Most reporters I've known collect far more information in their notebooks — or smart phones or whatever these days, I suppose — than they ever have a chance to use in stories. David Kranz, back when he was my city editor, talked of carrying a second notebook. By that he meant that on assignments a reporter should keep a second set of notes on other topics that might become stories in the future. I did that, in my fashion, filling those slim, fit-in-the-hip pocket notebooks one after another, marking passages or pages where the topic changed, dating each entry.
It was important for Vernon Ashley to have me know, that time I interviewed him in 2009, that while he was homesick when he left his Crow Creek Reservation home for high school in Flandreau, he never cried. I thought of that story immediately when I read the news of Ashley's death this past week. The big man with the lined face, snow-white hair and eyes that seemed to see beyond the horizon would have reached 100 in another two months.
My little brother, Kevin, celebrated a birthday last Tuesday, and in a Facebook post reminded us that so did David Kranz, now-retired newspaper editor and political columnist. Kranz. The Kranzmeister. Kranz-a-matic. Kranzarama. Various co-workers used those nicknames at one time or another. I mostly called him David, a habit I picked up when we were both in J-school. He called me Woster, as in "Woster, what's your story?'' David was a couple of years behind me at State. That makes him 70. He's a scurrier. Even back on campus, he scurried.
Sometimes in moments of quiet reflection, I fear for my country. I don't spend most of my waking hours afraid. I have a life. I watch the news, drink some coffee, surf the Internet, visit the library to find William Kent Krueger novels, watch "NCIS'' re-runs, go for walks, watch the sun set and admire the gold leaves that fall from the green ash trees. But every so often, I worry. I don't worry that someone will take our country from us. That's not impossible, because there are a lot of bad people in the world who don't like the idea of this country.
When I was a boy, the family owned, for a while, a small house on the lot next to ours in Chamberlain. I don't recall the circumstances, but for a period of time, that house stood empty. It made a great place to play on rainy days. It wasn't outside, but it was out of my house, you know? I took a small portable record player (yeah, I'm that old) with a stack of 45 rpm platters to the empty house. I could play them as loud as I wished, with no one to complain about the volume.
I found two shotguns and a .22-caliber rifle tucked into a cranny in the furnace room when I cleaned in the basement the other day. Well, sure, I'm as Second Amendment as the next American, but I'd completely forgotten I was armed and dangerous and ready to protect my castle. Oh, wait. I should back up. I'm not completely ready to protect the old castle.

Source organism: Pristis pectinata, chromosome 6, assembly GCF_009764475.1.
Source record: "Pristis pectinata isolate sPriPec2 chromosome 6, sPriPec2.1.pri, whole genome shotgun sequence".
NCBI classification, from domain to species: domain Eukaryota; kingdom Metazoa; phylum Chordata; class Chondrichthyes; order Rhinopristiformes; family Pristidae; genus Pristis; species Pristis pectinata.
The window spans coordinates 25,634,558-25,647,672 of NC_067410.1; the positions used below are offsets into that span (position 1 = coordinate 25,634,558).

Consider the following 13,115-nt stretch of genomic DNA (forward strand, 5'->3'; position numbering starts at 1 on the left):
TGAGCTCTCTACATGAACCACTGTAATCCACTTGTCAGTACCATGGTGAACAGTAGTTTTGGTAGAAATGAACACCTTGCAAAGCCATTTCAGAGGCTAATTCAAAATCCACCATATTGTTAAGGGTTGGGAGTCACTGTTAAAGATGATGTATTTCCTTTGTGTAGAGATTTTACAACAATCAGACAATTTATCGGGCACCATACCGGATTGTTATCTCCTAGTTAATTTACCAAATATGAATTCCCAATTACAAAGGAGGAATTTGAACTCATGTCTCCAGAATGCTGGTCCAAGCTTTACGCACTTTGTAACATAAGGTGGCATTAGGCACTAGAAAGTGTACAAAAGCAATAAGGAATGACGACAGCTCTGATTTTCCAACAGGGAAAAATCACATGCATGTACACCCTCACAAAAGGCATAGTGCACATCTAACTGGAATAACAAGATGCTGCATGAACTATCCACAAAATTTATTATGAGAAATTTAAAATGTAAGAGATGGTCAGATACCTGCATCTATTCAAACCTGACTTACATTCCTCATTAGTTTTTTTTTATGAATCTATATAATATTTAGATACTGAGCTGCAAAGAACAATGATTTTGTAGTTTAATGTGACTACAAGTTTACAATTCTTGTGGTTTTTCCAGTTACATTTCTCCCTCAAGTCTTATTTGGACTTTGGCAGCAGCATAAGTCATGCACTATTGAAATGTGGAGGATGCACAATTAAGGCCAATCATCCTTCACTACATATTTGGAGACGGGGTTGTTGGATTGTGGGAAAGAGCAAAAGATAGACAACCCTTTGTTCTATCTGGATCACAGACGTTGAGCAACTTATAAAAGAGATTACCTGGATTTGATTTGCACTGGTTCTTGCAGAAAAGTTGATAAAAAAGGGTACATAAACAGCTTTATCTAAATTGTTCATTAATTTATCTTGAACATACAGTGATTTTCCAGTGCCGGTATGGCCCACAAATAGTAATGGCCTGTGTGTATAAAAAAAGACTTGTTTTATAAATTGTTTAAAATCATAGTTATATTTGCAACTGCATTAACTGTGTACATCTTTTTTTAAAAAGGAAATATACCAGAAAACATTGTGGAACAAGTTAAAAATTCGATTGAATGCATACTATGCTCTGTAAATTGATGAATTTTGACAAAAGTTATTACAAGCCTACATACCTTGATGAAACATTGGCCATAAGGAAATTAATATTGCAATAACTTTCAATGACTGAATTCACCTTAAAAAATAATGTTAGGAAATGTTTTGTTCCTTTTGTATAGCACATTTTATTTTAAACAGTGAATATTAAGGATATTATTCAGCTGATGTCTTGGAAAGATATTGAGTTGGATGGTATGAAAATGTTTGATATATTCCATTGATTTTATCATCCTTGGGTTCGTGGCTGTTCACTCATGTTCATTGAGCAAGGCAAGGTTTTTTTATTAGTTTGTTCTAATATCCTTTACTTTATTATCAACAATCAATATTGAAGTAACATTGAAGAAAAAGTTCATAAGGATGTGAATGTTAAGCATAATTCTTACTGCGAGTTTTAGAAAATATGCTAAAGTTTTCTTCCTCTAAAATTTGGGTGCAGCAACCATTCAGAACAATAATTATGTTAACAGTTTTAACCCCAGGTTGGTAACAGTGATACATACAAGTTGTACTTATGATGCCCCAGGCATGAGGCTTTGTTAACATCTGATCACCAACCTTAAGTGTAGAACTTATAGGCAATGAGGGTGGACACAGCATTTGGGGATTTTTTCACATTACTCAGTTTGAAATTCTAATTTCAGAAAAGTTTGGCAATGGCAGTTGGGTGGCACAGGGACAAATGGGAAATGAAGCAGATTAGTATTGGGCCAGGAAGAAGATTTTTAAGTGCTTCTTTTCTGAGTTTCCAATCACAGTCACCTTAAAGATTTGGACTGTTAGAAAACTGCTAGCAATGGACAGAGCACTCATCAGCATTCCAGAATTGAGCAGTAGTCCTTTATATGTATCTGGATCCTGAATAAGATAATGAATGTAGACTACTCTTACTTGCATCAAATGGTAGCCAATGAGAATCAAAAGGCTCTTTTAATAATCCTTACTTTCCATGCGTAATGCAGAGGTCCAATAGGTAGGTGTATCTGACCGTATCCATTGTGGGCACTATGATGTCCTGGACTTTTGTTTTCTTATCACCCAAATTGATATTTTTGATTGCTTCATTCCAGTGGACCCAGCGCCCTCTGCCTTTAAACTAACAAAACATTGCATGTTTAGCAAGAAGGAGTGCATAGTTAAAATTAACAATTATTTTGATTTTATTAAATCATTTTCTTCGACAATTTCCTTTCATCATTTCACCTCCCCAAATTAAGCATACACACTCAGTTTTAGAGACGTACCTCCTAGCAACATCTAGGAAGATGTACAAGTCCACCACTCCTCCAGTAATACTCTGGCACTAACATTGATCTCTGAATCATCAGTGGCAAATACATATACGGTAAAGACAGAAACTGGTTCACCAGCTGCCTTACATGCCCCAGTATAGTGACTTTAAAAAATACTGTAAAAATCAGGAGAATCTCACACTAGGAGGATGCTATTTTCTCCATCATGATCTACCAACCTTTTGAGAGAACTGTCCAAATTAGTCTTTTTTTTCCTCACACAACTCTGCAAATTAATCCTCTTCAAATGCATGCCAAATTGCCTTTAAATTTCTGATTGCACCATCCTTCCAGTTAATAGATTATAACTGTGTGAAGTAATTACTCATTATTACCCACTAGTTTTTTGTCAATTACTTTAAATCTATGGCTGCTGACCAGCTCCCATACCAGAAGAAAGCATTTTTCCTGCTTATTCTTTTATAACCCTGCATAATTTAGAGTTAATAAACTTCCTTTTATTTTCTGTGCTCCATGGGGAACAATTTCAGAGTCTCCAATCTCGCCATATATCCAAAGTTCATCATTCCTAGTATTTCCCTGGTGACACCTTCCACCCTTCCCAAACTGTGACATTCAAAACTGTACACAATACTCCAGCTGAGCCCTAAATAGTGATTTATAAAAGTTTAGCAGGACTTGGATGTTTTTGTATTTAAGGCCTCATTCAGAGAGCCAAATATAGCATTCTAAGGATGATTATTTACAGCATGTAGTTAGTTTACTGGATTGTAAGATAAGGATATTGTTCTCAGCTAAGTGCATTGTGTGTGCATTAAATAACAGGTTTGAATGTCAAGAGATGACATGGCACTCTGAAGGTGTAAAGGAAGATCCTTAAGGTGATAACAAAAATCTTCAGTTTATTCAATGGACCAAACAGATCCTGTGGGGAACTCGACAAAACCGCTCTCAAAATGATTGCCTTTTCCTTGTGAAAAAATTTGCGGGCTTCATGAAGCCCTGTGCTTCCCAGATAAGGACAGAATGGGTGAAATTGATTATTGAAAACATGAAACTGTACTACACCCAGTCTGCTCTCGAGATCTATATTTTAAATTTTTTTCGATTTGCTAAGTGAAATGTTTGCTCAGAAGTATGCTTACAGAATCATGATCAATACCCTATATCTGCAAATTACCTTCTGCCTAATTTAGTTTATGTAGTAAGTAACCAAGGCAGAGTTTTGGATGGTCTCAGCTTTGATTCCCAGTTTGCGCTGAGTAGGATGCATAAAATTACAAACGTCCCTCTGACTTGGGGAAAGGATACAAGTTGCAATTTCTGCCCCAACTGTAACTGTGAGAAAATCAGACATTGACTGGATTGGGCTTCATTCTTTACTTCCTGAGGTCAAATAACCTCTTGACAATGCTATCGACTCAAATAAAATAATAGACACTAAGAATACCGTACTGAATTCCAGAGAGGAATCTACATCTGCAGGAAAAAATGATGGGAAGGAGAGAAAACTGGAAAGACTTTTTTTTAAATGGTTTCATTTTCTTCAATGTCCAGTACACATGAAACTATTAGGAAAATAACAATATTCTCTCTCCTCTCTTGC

Strange to say, but sometimes it seems to me that weddings have little in common with marriages. I've been thinking about that now and then for the past week, ever since our granddaughter Jordan married her sweetheart, Patrick. They came together in a lovely and touching ceremony that focused on them — two young, earnest and excited people sharing a pledge to spend the rest of their lives together. I love weddings, especially when the couples are so clearly in love. There is so much hope, so much optimism and so much happiness. Nearly everybody is on their best behavior at a wedding.
A recent column about traveling South Dakota north of Highway 34 and west of the Missouri River on news assignments drew a quick and positive response from a teacher/newspaper friend who grew up in that part of the country. Jomay and I worked together for a while at the newspaper. She has returned to teaching. She appreciated especially the mention of the Red Scaffold area of the Cheyenne River Indian Reservation. I once had lunch there with the Head Start class following a blizzard.
Back in August, I saw a bunch of fallen leaves on the lawn and told people it was a disturbing sign that fall was near. I was premature. A better sign of the arrival of fall came day before yesterday when I winterized my boat. That's it. Summer over. The boat goes in the garage until spring. No big deal for landlubbers, but a significant change of seasons for a river rat. I have an inboard-outboard motor in my boat. I keep the craft in an unheated garage. That means I need to winterize things before the temperature drops below freezing.
Nancy and I don't regularly travel west on Highway 34, so naturally when we took that route recently from Pierre to Deadwood, I found along the way many memories of times Greg Latza and I did story-photo packages back in our newspaper days. Nancy and I traveled to Deadwood for the annual Festival of the Book. My kid sister, baby brother and I presented a panel on storytelling during the opening day of the festival. I started to write "taught,'' but who would I be kidding?